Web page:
Here are some tips to save on bills and energy consumption in your home:
If your home isn't well-insulated, other heat-saving steps won't make much of a difference, according to Rich Wenzel, who repairs and remodels homes using alternative energy.
The U.S. Department of Energy estimates that only 20 percent of the homes built before 1980 are well-insulated. Investing in proper insulation and sealing air leaks can save you 10 percent off your heating and cooling bill.
To keep your home warm, make sure that insulation is adequate in the attic, ceilings, walls, floors and crawl spaces.
2. Hot water tanks
One of the most economical steps you can take is purchasing an on-demand hot water heater, according to Asa Collier, owner of Lawrence's Blue Sky: Wind, Solar & Home.
Instead of keeping a tank of water heated at all times, the on-demand hot water heater has a flame that heats up a thin layer of water when you need it.
While more expensive than your conventional hot water tank, Collier estimates that it pays for itself in five years and saves about 50 percent off your hot water bill.
But that's not the only way to save on heating your hot water, which according to the Department of Energy, is the third-largest energy expense in your home. In recent years, solar hot water systems - where water is heated through solar panels installed on roofs or south facing areas - have become more economical and aesthetically pleasing.
An even cheaper investment is lowering the thermostat on the water heater to 120 degrees or insulating the hot water storage tank and pipes connecting to it. (Before undertaking this green-improvement project, be sure to get detailed instructions first.)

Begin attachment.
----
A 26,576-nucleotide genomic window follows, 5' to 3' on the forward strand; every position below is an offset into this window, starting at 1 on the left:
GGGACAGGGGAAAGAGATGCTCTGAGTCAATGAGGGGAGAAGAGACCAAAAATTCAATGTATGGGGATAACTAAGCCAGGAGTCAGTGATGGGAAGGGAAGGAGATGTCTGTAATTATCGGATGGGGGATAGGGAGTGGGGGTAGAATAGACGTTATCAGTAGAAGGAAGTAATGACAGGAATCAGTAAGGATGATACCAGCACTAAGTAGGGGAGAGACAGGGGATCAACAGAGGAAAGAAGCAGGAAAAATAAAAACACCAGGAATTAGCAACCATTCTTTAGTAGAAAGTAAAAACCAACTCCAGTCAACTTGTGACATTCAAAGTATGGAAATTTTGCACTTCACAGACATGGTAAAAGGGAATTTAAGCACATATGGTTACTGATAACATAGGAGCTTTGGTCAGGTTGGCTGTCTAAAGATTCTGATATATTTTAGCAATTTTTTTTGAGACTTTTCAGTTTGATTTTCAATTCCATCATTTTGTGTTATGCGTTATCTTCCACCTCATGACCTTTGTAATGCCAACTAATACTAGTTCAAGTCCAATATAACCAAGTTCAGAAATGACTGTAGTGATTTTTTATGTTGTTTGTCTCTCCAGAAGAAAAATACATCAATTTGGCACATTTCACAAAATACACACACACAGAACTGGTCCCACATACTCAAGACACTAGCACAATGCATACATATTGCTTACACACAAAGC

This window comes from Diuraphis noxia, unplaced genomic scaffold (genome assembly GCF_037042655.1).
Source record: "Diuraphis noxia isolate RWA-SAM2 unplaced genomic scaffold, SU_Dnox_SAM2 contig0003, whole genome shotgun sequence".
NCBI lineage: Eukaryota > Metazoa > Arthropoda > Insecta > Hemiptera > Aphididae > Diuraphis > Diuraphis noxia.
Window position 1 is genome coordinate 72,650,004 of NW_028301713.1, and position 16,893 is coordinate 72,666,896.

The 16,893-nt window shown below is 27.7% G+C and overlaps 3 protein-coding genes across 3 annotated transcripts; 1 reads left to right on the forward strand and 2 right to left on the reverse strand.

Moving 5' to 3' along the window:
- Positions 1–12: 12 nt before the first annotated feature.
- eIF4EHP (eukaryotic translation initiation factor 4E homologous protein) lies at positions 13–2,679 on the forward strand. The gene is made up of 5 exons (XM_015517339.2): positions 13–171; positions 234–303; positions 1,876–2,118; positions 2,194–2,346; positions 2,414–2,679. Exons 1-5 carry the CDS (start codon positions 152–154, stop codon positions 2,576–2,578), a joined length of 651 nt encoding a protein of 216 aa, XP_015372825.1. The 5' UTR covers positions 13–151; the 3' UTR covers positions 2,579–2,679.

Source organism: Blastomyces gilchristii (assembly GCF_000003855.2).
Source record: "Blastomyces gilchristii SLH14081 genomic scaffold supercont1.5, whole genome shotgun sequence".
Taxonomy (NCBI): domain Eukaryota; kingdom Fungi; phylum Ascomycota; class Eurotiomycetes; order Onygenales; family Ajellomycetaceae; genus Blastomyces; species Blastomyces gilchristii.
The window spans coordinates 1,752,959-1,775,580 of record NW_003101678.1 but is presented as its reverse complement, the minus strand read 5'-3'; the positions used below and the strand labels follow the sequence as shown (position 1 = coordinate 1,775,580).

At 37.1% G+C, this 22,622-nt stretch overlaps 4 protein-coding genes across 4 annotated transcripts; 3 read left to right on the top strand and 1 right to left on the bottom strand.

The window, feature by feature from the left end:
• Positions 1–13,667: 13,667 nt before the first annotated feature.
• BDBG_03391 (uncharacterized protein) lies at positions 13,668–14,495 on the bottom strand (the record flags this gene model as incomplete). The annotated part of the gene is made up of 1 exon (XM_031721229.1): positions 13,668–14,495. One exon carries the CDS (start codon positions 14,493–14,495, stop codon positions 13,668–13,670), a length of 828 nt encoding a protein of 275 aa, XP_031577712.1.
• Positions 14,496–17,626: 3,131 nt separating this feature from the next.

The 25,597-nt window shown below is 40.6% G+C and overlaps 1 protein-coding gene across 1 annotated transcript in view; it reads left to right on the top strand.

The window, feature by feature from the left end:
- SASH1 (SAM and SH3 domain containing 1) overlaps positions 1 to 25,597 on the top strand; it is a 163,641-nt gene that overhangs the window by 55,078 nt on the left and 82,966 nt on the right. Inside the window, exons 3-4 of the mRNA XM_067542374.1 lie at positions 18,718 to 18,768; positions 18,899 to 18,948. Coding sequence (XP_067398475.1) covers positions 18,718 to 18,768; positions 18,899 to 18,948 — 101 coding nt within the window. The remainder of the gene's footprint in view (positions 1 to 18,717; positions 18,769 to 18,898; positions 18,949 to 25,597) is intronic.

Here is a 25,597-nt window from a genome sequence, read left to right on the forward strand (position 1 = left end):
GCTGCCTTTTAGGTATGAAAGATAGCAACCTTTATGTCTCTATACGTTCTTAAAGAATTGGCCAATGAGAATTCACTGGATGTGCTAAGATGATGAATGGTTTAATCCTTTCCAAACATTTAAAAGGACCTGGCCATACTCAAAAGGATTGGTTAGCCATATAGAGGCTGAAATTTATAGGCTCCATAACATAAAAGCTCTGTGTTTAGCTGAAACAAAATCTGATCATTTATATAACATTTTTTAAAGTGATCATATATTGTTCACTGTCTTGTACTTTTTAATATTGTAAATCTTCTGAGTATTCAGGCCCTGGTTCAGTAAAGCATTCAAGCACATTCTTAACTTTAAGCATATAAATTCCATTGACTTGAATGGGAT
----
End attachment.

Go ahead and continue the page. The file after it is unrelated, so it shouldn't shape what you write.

Windows can add a lot to the home. They can also add a lot to the heating bill - as in costs of 10 to 25 percent higher.
According the Department of Energy, almost half of all homes have single-pane windows. Replacing them with double-pane windows that have high performance glass can help cut costs.
For cheaper solutions, use thermal shades. Or during the winter months close curtains or shades at night and open them during the day. Do the opposite in the summer.
For regions like Kansas with seasonal weather, the Department of Energy recommends using windows with both high insulation values and a low solar heat gain co-efficiency. In other words, use windows that reflect the heat back into the room during the winter and reflects the incoming sunlight away from the windows during the summer.
More than 10 percent of your energy bill goes toward keeping your lights on. Plugging into new technologies can reduce that lighting bill by 50 to 70 percent, according to the Department of Energy.
The best bet is to switch out your standard incandescent light bulbs with tube fluorescent and compact fluorescent lights. While more expensive, fluorescent lamps use less energy and last four to 10 times longer than incandescent lights. Over time, they pay for themselves.
Other tips are to use task lighting, which lights up only areas you are using as opposed to entire rooms, and to install photocell or motion sensor lights outside, so they turn on only when someone is present.
And remember to always turn off the lights in rooms you are not using. Any time you leave the room for more than a few seconds, you save money and energy by turning off the lights.
When shopping for new appliances, the Department of Energy recommends consumers consider two price tags: the purchase price and the operating cost. Appliances - especially energy gobblers like refrigerators, washers and dryers - last 10 to 20 years. And while the first price tag is a one-time payment, the operating cost (the energy it takes to run it) is something you'll pay every month.
To help you make the decision, the federal government requires most appliances to display an EnergyGuide label, which tells you the annual energy consumption of the appliance. From there you can make comparisons.
If you are in the market for some major appliances, check out the Department of Energy's consumer's guide (http://apps1.eere.energy.gov/ consumer), which lists how much energy a range of appliances typically use and how much you could save with more efficient ones.
Also consider using alternative energy sources for some tasks. Air-drying clothes and hand-washing dishes are two examples of how free solar power and manpower can help reduce energy costs.